An Emergent Syntax of Stuff

August 17, 2011
This image of a table full of outdated cell phones is brought to you by Octa, creators of the Whale Kit iPad stand.

(Photo Courtesy of Dave Patten)

In the 2006 comedy Idiocracy, Mike Judge depicts the Great Garbage Avalanche of 2505. That falling mass is almost certainly full of original iPads, first generation iPods, and antiquated iPhones, along with device-specific chargers and trashed FM transmitters. Technological advances have their costs. More pernicious than the stylized movie threats of new weapons or rampaging dinosaur clones, we face a not-so-subtle and advancing threat: the exponential growth of stuff.

This is the environmental impact of planned obsolescence, or the design practice of deliberately providing a product with a limited useful life.  Items are created with intentional shortcomings to force users to make ancillary purchases.  It’s no surprise that the sale of consumer electronics accessories represents $10 billion in annual revenue.  Most consumers plan to use their accessories for a few years, but when the form factor, or geometry of a product, shifts from generation to generation—common among smartphones—accessory purchases may become more regular.  Think of all those dead dongles: DisplayPorts replaced by Mini DisplayPorts, FireWire replaced by Thunderbolt.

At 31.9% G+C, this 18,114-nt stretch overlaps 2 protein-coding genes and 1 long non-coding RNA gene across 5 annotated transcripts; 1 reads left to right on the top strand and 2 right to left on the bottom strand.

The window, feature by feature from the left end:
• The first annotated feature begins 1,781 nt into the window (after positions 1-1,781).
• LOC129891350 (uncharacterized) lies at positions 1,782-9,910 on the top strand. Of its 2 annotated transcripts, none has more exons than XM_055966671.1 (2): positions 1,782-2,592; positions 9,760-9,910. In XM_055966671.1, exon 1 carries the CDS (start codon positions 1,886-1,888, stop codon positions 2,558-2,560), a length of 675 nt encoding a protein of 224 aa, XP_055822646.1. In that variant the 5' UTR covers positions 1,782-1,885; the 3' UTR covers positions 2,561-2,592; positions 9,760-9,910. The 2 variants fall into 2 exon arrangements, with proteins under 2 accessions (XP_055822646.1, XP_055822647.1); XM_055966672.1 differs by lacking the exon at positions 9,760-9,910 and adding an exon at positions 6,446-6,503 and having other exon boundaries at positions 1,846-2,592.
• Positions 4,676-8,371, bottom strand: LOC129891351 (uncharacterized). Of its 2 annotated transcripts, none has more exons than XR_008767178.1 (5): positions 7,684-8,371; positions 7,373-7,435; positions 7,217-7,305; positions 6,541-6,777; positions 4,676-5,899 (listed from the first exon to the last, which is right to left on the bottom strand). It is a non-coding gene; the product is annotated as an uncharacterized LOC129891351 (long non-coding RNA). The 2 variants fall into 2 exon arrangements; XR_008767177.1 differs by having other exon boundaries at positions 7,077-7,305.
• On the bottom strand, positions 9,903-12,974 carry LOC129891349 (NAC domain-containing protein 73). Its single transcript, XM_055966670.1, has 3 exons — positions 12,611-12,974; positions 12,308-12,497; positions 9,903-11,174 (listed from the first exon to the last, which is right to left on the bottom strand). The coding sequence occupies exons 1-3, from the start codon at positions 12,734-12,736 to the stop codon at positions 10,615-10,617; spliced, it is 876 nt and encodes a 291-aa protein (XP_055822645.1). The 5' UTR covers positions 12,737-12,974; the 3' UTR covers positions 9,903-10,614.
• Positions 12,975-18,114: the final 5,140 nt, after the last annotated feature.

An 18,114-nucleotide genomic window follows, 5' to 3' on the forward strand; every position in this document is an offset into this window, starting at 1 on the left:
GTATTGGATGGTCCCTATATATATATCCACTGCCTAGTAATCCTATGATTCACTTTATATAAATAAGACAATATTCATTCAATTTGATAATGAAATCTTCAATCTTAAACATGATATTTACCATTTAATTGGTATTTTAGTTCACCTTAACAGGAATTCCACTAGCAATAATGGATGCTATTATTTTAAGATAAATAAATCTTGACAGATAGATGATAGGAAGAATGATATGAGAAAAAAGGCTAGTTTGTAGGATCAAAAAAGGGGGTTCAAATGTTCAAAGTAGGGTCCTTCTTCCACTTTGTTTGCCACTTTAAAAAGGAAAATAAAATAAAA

Our minimalist visions of gleaming starship bridges are in stark contrast to this rat’s nest of wires and adapters.  There is hope, however, that this inelegant mess is on the verge of a radical reorganization.  In chaos theory, systems on the verge of transformation tend toward wilder, noisier behavior.  Imagine a wobbling top right before it falls.

The work of Harvard mathematician and biologist Martin Nowak supports this hypothesis.  In his work on the evolution of syntax in human language, he turned to the science of emergence – how greater levels of order and complexity appear from the interactions of simpler parts.  Nowak argues that at some point in human development, the number of situations we needed to describe exceeded our ability to easily remember a new word for each scenario.  It became easier to develop new parts of speech and combine them for a multiplying effect than to continue creating distinct calls.

“Lion behind you!”

“Lion in front of you!”

“Lion on your left!”

“Lion on your OS X!”

Humans were suddenly able to talk about many different kinds of lions, and to apply locational descriptors to any number of objects, without having to memorize a new term for every situation.

This is what makes written Chinese so much more difficult to learn than English.  Chinese, as an older language, uses hundreds of pictographs to identify every unique referent, whereas English has only twenty-six letters that can be endlessly reassembled to make new words.